CEF Soldier Detail

Private Rupert William Schwitzer
Died: September 17, 1918

Regimental Number:
Survived War:
Canadian Infantry
46th Battalion
Place of Birth:
Kenora, Ontario
Next of Kin:
Mrs. J.A. (Eva) Hesketh, mother, 252 Colony Street, Winnipeg, Manitoba
Address at Enlistment:
252 Colony Street, Winnipeg, Manitoba
Date of Birth:
December 24, 1897
Trade or Calling:
Marital Status:
Prior Military Experience:
Place of Enlistment:
St. Vital, Manitoba
Date of Enlistment:
May 1, 1916
Age at enlistment:
5 Feet 8 Inches
37 Inches
5 Inches
Enlisted or Conscripted:
Saw service in:
Cause of Death:
Died of Wounds
Battle Died/Wounded:
Drocourt-Queant Line (Hundred Days Offensive)
Date of Death:
September 17, 1918
Age at Death:
Buried at:
Birmingham (Lodge Hill) Cemetery, Warwickshire, United Kingdom
B10. 540.
Next of Kin Monument, Winnipeg, Manitoba
Prisoner of war:
Ethnic Origin:
Canadian Virtual War Memorial
Commonwealth War Graves Commission
Research Notes

Rupert's Ontario birth registration has his name as William Rupert Schwitzer and his birth date as 24 December 1897 (his attestation has 25 December).

From the 46th Battalion's 1926 reunion booklet: "The 46th Battalion served during the Great War of 1914-1919 with the 10th Infantry Brigade of the 4th Canadian Division of the Canadian Expeditionary Force (CEF). The unit has come to be known as "The Suicide Battalion." The 46th Battalion lost 1,433 killed and 3,484 wounded - a casualty rate of 91.5 percent - and won 16 battle honours in 27 months."

Rank Regiment Unit Company
Private Canadian Infantry 46th Battalion C
Private Canadian Infantry 196th Battalion
Lieut. R.W. Schwitzer Dies of Wounds
Dies of Wounds (photo)
Next of Kin Monument, Winnipeg
Next of Kin Monument: Schwitzer, R.W. Pte.
Next of Kin Monument

Private Rupert William Schwitzer enlisted in May 1916, at age 18, and served in France with the 46th Battalion. He died of wounds in September 1918,  two months before the Armistice.

Rupert was the only son of John Edward Schwitzer and Eva McNaughton of Winnipeg, Manitoba. His parents were both born in Ottawa, Ontario and they were married there in August 1894. A short time later they moved to the small town of Rat Portage (now called Kenora) in northwestern Ontario. John was a civil engineer and according to the local newspaper he was employed as the town engineer. Rupert, their oldest child, was born in Rat Portage on 24 December 1897. By the time of the 1901 census the Schwitzers had moved to Winnipeg where John worked for the Canadian Pacific Railway (CPR). They lived at Suite 8, Westminster Block and one of their neighbours was James Arthur Hesketh, who later became Rupert's stepfather.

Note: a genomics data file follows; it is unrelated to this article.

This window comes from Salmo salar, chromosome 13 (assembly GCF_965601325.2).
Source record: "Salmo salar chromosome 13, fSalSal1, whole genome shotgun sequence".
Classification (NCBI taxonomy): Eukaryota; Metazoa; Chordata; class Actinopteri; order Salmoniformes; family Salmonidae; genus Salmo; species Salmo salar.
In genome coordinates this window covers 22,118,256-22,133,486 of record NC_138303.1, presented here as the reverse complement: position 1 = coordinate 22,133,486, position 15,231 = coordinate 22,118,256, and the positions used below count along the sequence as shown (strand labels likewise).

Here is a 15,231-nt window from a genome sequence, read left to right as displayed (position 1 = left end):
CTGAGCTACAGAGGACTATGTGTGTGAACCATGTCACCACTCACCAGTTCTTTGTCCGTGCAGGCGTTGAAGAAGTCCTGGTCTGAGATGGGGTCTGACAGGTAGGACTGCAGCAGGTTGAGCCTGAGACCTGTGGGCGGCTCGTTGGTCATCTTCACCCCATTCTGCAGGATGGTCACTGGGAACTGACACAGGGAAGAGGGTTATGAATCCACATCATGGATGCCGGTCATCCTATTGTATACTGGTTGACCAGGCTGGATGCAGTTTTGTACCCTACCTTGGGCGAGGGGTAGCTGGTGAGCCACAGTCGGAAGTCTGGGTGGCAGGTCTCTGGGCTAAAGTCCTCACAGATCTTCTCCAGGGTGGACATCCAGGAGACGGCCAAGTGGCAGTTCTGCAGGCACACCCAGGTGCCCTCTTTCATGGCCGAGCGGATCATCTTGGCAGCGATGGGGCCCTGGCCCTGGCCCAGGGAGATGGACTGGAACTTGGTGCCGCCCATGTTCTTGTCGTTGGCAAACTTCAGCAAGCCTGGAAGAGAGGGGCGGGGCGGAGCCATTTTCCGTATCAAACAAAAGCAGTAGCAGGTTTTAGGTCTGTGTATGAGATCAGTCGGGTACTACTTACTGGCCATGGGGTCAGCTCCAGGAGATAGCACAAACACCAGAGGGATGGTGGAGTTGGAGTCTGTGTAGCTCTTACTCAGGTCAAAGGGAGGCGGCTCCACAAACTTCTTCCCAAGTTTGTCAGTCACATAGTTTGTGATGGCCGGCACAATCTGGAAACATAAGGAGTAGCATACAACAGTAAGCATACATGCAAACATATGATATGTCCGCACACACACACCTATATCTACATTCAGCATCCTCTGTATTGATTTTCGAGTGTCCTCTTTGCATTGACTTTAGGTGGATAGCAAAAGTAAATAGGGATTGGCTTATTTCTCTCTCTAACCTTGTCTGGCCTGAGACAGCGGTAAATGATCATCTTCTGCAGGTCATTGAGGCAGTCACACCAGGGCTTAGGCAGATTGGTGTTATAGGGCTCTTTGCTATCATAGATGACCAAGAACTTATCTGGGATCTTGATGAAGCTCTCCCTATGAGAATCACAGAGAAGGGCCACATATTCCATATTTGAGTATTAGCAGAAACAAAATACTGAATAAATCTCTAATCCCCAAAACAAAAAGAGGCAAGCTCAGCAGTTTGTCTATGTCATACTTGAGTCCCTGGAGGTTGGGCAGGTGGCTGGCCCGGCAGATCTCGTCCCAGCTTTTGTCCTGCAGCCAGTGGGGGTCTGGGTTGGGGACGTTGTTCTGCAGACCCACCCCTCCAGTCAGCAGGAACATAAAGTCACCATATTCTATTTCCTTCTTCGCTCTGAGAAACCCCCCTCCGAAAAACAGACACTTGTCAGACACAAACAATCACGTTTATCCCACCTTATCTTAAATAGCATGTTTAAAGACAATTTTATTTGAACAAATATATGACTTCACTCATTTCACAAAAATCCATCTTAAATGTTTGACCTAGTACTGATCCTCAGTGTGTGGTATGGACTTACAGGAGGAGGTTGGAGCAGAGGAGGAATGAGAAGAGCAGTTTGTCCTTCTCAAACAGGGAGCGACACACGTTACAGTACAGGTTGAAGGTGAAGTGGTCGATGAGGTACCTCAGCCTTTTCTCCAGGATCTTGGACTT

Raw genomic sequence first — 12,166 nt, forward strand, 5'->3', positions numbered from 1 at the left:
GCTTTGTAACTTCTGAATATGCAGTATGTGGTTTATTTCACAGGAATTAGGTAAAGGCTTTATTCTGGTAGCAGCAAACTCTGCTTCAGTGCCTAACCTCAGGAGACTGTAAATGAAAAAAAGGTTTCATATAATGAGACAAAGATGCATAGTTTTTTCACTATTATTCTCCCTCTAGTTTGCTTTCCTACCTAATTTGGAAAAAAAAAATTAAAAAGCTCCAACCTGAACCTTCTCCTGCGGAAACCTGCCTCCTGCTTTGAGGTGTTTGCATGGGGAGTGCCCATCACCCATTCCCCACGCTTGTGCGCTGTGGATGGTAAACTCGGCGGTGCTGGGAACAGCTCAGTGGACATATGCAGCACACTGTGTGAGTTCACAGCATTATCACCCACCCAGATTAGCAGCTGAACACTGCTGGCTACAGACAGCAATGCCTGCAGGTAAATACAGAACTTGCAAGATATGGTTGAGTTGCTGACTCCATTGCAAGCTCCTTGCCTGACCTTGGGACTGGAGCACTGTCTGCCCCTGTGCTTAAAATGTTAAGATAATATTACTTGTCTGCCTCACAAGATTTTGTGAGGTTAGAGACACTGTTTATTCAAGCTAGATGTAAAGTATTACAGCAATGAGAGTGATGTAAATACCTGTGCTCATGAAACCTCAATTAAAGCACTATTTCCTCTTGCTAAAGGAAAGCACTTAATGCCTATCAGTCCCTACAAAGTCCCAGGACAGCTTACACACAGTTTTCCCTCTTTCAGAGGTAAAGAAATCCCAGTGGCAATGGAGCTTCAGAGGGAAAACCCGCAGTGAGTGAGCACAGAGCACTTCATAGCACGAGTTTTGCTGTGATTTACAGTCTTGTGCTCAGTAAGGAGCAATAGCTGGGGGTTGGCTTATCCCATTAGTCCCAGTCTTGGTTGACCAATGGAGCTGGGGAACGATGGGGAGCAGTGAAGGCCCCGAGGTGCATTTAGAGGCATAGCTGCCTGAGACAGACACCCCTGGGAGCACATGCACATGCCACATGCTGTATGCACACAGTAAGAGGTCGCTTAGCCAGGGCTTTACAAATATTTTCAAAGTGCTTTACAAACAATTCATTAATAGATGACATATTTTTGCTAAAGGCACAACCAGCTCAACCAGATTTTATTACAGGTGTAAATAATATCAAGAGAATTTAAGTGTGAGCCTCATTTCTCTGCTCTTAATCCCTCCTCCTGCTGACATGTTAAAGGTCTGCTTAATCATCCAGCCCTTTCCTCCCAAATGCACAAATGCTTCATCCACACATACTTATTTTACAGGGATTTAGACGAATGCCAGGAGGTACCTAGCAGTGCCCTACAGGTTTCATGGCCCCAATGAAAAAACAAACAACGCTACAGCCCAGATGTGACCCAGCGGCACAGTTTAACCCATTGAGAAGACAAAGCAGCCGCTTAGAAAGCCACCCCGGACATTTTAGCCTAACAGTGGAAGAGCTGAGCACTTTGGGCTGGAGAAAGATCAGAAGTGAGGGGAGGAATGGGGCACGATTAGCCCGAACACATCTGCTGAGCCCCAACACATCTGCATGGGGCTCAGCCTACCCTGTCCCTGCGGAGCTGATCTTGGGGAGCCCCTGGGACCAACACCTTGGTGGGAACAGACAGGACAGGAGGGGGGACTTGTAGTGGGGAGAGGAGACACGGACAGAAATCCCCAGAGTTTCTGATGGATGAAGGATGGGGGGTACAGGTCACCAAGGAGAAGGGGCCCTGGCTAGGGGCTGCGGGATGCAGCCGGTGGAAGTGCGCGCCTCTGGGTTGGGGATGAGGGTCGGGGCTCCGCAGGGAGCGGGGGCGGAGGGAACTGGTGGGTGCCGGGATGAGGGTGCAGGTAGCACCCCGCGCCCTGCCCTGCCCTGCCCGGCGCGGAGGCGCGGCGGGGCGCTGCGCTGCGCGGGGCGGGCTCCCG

John and Eva had two daughters, Edna (1901) and Nora (1905), both born in Winnipeg. John was promoted through the ranks of the CPR and in early January 1911 he became the company's chief engineer. His family was staying in Ottawa at the time and a notice of congratulations in the Ottawa Evening Journal was followed two weeks later by the sad news of John's sudden passing. He had died in Montreal of pneumonia on 23 January 1911, at age 41. His body was returned to Ottawa for burial in Beechwood Cemetery and Eva and the children moved back to Winnipeg. In May 1912 Rupert's youngest sister Nora died of meningitis at age six. Her body was sent to Ottawa to be buried beside her father in Beechwood Cemetery.

Eva was married again on 10 March 1916 in London, England. Her second husband was Major James Arthur Hesketh, DSO, commanding officer of Lord Strathcona's Horse. She had arrived in England on 28 February and she returned to Canada via New York in early April. Major Hesketh was a graduate of the Royal Military College in Kingston and he'd served with the Canadian militia for 31 years. He also helped to found the Boy Scouts in Manitoba. The war started in August 1914 and he attested in October while at sea on His Majesty's Troop Ship Bermudian. Hesketh arrived in France with the Strathconas on 4 May 1915 as a Major and he became their commanding officer on 23 December 1915. He earned his Distinguished Service Order (DSO) in 1915. After his marriage to Eva he returned to France and continued to serve as commander of the regiment until 28 September 1917. He was promoted to Lieutenant-Colonel and also awarded the Companion of the Order of St. Michael and St. George (CMG).